US 2783894 A
Description (OCR text may contain errors)
MICROPOROUS NYLON FILM Stanley P. Lovell, Newtonville, and John H. Bush, Needham, Mass, assignors, by mesne assignments, to Millipore Filter Corporation, Watertown, Mass, a corporation of Massachusetts No Drawing. Continuation of application Serial No. 184,265, September 11, 1950. This application March 24, 1955, Serial No. 496,613
7 Claims. (Cl. 210203) This invention comprises a new and improved porous or microporous nylon film of a new stable form of nylon polymer and includes within its scope a novel process of producing the same.
An important field of use of our new product is in the filtration of extremely small bodies or objects from aerosols or hydrosols. Both for biological laboratory techniques and for industrial filtration a solution has long been sought for the problem of providing a filter capable of the separation of objects from one-fifth to one-half of one micron in size. To meet the optimum requirements, such filter must allow a free and rapid flow of the vehicle, whether gaseous or liquid, through the filter barrier. Further it should leave the filtered bacteria or other residue deposited upon its surface and not entrained or involved within its own structure. Finally, it should be tough, durable and strong and thus capable of use in relatively large areas of exposure.
Heretofore filters designed to do this work have comprised columns of adsorptive material such as bauxite, kieselguhr, or fused barriers such as frits or unglazed porcelains, wherein the very particles to be isolated have of necessity been occluded and trapped within the structure of the filter itself. Another class of known filters comprises relatively thin films of cellulose esters or ethers which are the precipitated structures made by exposing to a non-solvent atmosphere or bath cellulose nitrate or acetate previously dispersed in organic solvents. Most of such filtration films must be supplied to the user in hermetically sealed containers in order that the gelation induced by the non-solvent will be maintained. The user is thus forced to perform the critical final steps of production or conditioning of the filter, or if the filter is supplied in a ready to use condition, it is so frangible and fragile that its actual use is limited to a very small exposure area. Industrial use has been found to be impractical for this type of filter. These cellulose-derivative filters, moreover, suffer from the structural defect known as The Benard Effect, wherein certain turbulence areas appear to form in the sheet so that the product lacks uniformity of texture and non-isomorphism results.
Our invention in one aspect comprises a new and' improved membranous filter which not only constitutes a highly satisfactory solution of the-problem above set forth, but possesses unusual advantages and has a wide range of utility in many fields. We have discovered that the long-chain synthetic polymeric amide known as nylon,
having recurring amide groups and of the type soluble in organic solvents may, by a novel process, be precipitated in such a manner a to form a membrane or film which has pores of such diameter as to permit the relatively free passage of air and liquids and at the same time retain upon its surface bacteria or other bodies of the infinitesimal dimensions which it is desired to separate from aerosols and hydrosols. Themembrane or film of our invention is not only tough and flexible but is produced in a smooth wrinkle-free homogeneous condition, it may be easily and thoroughly sterilized without ice impairment, and is capable of immediate use without requiring any preliminary treatment in the field. Moreover, it retains the filtered material on its surface where it is readily accessible for culture or other treatment.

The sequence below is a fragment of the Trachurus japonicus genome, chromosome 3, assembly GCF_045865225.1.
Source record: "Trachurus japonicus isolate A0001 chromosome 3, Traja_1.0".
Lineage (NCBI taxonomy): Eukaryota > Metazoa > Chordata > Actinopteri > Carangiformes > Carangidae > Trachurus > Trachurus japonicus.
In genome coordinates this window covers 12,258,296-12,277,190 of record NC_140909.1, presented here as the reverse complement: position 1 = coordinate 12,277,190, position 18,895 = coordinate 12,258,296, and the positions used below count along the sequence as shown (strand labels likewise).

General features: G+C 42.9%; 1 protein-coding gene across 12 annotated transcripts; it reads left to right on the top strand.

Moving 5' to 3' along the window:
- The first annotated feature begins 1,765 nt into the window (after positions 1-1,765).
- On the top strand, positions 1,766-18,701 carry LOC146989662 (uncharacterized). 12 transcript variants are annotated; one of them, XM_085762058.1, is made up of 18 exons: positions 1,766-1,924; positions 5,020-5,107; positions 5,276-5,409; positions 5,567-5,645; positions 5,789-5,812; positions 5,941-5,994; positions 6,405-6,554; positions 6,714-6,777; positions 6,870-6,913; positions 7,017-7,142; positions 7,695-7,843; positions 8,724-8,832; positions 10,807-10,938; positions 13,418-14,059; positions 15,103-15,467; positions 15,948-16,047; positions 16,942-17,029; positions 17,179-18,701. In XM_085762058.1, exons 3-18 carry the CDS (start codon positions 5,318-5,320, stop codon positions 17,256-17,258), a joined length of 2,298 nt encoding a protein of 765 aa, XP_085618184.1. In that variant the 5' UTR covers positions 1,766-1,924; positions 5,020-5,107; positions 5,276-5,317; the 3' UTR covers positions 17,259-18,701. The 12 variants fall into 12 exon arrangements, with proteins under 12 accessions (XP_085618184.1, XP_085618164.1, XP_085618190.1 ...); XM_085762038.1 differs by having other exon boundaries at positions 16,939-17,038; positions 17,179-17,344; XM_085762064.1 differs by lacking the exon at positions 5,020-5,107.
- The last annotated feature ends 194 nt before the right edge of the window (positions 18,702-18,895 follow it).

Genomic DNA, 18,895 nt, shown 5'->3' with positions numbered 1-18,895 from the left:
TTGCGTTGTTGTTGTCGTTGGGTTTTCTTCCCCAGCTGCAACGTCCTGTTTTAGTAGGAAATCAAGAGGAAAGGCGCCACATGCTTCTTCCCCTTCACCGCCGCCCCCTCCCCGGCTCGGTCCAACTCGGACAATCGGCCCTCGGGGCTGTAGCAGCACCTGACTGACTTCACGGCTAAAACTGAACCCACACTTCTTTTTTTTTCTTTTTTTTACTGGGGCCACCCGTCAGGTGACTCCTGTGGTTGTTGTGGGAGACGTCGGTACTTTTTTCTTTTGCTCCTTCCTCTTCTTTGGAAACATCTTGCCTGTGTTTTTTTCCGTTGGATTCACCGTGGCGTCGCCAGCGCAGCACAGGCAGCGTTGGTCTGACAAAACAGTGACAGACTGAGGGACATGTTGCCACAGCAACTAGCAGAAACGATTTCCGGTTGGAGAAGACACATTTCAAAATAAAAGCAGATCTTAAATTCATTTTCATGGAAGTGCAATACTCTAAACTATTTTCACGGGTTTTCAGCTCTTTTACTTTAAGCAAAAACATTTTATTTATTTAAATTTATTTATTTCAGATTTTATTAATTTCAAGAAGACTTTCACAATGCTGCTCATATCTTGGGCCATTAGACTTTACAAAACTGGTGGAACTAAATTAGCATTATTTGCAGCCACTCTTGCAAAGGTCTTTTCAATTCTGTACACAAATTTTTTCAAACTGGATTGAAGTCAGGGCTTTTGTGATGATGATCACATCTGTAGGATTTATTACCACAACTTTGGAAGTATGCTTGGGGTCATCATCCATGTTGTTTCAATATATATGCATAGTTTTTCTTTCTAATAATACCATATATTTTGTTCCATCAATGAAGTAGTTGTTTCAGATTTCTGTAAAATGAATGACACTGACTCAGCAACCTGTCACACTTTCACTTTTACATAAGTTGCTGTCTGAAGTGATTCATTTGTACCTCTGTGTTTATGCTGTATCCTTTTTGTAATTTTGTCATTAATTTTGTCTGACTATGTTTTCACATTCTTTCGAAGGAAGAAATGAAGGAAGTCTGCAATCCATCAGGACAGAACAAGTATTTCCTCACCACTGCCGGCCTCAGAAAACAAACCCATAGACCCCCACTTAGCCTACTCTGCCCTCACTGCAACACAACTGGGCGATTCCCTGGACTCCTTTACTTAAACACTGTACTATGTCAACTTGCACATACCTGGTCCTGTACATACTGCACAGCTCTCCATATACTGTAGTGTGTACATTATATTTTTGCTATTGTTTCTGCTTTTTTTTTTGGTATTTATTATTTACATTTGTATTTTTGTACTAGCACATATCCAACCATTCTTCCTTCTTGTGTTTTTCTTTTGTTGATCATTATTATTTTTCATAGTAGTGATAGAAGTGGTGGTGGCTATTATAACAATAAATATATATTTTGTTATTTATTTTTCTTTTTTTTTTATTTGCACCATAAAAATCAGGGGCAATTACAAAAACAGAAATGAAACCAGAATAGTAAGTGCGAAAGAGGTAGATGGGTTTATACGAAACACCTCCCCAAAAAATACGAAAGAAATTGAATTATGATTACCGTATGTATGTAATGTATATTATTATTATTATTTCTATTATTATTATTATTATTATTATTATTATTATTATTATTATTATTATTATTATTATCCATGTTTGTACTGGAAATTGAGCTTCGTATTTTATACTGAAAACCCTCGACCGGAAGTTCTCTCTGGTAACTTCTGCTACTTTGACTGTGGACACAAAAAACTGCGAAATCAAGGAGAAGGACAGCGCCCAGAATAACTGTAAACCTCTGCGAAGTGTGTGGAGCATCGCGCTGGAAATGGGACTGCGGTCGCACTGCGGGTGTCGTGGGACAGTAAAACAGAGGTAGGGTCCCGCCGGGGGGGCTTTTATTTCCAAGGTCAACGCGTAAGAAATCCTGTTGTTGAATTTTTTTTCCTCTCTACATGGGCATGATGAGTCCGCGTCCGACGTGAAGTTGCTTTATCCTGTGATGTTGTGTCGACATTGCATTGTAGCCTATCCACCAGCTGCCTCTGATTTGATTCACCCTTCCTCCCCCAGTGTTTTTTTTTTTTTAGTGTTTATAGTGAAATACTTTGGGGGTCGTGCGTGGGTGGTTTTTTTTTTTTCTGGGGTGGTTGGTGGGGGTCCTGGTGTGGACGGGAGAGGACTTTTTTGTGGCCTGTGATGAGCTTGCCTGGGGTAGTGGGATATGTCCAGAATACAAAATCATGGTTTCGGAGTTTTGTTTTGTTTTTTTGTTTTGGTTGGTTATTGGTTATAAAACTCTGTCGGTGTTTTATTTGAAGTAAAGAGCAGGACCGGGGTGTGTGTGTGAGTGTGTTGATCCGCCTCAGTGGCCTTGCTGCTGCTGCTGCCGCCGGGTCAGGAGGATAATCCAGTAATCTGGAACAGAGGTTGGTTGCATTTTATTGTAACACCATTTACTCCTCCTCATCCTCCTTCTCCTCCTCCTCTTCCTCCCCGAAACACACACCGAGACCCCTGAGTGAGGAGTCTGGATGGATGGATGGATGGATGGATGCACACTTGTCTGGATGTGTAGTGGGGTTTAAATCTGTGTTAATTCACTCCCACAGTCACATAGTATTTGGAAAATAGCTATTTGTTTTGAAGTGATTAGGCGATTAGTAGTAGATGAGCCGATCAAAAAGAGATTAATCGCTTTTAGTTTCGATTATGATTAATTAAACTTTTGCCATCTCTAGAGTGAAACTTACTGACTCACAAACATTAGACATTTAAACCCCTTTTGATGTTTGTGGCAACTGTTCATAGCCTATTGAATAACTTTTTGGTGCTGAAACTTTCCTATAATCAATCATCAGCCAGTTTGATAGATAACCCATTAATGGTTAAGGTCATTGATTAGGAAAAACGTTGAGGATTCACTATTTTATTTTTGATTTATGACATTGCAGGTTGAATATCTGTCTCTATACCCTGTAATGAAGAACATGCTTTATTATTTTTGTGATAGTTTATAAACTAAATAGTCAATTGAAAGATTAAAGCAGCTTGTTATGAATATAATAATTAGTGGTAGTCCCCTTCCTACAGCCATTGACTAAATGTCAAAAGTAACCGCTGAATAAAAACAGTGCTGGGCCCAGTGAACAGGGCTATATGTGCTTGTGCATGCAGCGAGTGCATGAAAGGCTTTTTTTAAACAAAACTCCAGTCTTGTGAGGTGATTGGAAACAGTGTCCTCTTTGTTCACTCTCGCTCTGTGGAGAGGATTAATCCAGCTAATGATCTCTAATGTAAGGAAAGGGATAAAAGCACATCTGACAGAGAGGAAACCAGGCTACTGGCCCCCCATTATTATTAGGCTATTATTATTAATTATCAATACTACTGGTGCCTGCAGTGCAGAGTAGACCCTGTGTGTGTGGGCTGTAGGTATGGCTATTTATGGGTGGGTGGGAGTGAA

This invention is based on the discovery that certain solutions of nylon can be cast as a liquid film and then converted to a solid film which presents a microporous structure when dried. In carrying out the process of this invention, an alcohol-water solution containing nylon is first prepared and adjusted to the point of incipient precipitation. Certain ingredients are added which aid the formation of the desired microporous structure. A liquid film of this solution is then cast upon the smooth fiat surface of a solid base and converted to a solid by inducing substantially complete precipitation of the nylon content.
The nylon solutions which may be used in the process of this invention include solutions of nylon in mixtures of lower aliphatic alcohols and water. As an example, we may use a mixture of of alcohol and 15% water. The nylon content of the solution is not critical and may range from say 10% to 50%, the nylon content controlling the gauge of the final film. To facilitate the solution of the nylon the solvent may be heated, for example from to F. The solution is then brought to the point of incipient precipitation by adding to the solution a solvent-miscible non-solvent which decreases the solubility of the nylon. This non-solvent is added to the point just prior to the formation of a precipitate of nylon. This point is indicated when a small amount of non-solvent added to a sample of the solution causes an obvious precipitation of nylon.
Additives which we find must be present to cause the formation of the desired microporous film may constitute the non-solvent itself or may be added to the non-solvent or to the nylon solution. Solvent-miscible non-solvents which possess the essential microporous promoting property include the lower aliphatic acid esters of lower aliphaticalcohols, glycols and lower aliphatic alcohol ethers of glycols. Additives which may be separately incorporated in the solution independently of the solventmiscible non-solvents include boric acid and citric acid, and these may be dissolved in the non-solvent or added to the nylon solution prior to or after the addition of the non-solvent. The mechanism by which these additives influence the solid film is not known, but their presence is essential to the formation of a'microporous film rather than a transparent relatively impermeable film normally deposited by nylon solutions.